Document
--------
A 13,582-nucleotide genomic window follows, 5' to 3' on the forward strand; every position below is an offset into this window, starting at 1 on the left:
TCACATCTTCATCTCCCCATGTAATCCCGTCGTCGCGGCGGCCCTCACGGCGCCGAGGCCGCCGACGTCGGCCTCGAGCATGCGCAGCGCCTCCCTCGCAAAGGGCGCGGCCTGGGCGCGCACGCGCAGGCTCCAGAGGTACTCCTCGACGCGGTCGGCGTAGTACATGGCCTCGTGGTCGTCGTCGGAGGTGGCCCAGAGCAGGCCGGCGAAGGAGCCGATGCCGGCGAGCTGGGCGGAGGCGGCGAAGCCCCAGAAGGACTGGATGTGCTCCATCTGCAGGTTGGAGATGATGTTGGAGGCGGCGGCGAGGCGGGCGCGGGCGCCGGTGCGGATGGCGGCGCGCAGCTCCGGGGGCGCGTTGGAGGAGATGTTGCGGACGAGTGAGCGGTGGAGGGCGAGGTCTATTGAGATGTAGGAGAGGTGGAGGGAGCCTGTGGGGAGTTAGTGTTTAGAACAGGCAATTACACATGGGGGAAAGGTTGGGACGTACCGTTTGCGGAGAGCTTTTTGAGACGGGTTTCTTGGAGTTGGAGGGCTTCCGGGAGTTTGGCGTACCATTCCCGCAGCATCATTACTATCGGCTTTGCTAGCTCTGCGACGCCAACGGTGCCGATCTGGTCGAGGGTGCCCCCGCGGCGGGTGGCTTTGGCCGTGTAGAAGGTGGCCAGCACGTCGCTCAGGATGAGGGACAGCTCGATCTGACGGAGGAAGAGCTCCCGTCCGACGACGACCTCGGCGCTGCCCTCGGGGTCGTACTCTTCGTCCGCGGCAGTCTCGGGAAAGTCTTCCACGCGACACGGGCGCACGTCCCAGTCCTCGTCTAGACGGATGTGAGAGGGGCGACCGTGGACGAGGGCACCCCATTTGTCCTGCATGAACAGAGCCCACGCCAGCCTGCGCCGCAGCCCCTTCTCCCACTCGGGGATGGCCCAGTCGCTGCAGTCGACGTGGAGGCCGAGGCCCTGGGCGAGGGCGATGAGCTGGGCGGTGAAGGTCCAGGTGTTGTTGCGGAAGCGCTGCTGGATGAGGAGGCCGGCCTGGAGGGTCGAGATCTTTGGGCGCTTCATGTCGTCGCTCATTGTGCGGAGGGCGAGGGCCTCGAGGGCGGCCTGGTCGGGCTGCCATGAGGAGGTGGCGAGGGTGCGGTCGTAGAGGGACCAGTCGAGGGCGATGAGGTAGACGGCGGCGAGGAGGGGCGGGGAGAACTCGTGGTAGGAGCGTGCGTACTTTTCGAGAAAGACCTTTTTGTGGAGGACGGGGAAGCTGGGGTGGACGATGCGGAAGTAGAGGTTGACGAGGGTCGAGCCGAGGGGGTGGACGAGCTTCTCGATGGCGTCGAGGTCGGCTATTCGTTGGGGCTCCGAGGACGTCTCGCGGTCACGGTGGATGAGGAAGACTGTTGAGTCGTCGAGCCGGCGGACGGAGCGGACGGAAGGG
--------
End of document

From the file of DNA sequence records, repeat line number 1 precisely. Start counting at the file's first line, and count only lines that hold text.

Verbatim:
A 13,582-nucleotide genomic window follows, 5' to 3' on the forward strand; every position below is an offset into this window, starting at 1 on the left: